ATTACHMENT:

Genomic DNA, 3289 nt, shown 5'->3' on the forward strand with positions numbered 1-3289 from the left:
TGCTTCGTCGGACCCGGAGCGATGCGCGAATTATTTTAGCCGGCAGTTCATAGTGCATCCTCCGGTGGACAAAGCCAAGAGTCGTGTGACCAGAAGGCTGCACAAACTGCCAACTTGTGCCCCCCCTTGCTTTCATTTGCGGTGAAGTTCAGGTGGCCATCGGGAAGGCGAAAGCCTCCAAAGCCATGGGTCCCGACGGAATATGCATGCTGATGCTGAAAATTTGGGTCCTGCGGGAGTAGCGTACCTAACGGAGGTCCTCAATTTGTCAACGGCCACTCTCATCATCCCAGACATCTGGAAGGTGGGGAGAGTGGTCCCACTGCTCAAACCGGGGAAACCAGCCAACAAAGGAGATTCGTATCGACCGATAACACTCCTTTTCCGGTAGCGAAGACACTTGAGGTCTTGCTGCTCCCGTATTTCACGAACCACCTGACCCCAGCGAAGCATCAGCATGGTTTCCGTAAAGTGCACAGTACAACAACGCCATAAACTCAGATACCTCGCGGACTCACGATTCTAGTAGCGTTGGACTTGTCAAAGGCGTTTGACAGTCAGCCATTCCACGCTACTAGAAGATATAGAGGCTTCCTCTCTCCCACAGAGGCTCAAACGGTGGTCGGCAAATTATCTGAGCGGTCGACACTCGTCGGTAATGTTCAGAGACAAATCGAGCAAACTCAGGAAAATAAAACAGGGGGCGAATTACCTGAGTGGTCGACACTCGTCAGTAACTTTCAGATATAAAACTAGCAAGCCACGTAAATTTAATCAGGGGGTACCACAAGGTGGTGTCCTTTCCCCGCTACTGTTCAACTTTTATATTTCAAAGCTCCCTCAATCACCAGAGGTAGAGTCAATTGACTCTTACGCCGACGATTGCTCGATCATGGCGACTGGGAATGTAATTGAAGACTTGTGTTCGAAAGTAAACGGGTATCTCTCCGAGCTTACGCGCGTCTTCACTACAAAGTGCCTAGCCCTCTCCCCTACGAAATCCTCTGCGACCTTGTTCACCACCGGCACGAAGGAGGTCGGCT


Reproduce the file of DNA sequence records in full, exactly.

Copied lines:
Genomic DNA, 3289 nt, shown 5'->3' on the forward strand with positions numbered 1-3289 from the left:
TGCTTCGTCGGACCCGGAGCGATGCGCGAATTATTTTAGCCGGCAGTTCATAGTGCATCCTCCGGTGGACAAAGCCAAGAGTCGTGTGACCAGAAGGCTGCACAAACTGCCAACTTGTGCCCCCCCTTGCTTTCATTTGCGGTGAAGTTCAGGTGGCCATCGGGAAGGCGAAAGCCTCCAAAGCCATGGGTCCCGACGGAATATGCATGCTGATGCTGAAAATTTGGGTCCTGCGGGAGTAGCGTACCTAACGGAGGTCCTCAATTTGTCAACGGCCACTCTCATCATCCCAGACATCTGGAAGGTGGGGAGAGTGGTCCCACTGCTCAAACCGGGGAAACCAGCCAACAAAGGAGATTCGTATCGACCGATAACACTCCTTTTCCGGTAGCGAAGACACTTGAGGTCTTGCTGCTCCCGTATTTCACGAACCACCTGACCCCAGCGAAGCATCAGCATGGTTTCCGTAAAGTGCACAGTACAACAACGCCATAAACTCAGATACCTCGCGGACTCACGATTCTAGTAGCGTTGGACTTGTCAAAGGCGTTTGACAGTCAGCCATTCCACGCTACTAGAAGATATAGAGGCTTCCTCTCTCCCACAGAGGCTCAAACGGTGGTCGGCAAATTATCTGAGCGGTCGACACTCGTCGGTAATGTTCAGAGACAAATCGAGCAAACTCAGGAAAATAAAACAGGGGGCGAATTACCTGAGTGGTCGACACTCGTCAGTAACTTTCAGATATAAAACTAGCAAGCCACGTAAATTTAATCAGGGGGTACCACAAGGTGGTGTCCTTTCCCCGCTACTGTTCAACTTTTATATTTCAAAGCTCCCTCAATCACCAGAGGTAGAGTCAATTGACTCTTACGCCGACGATTGCTCGATCATGGCGACTGGGAATGTAATTGAAGACTTGTGTTCGAAAGTAAACGGGTATCTCTCCGAGCTTACGCGCGTCTTCACTACAAAGTGCCTAGCCCTCTCCCCTACGAAATCCTCTGCGACCTTGTTCACCACCGGCACGAAGGAGGTCGGCT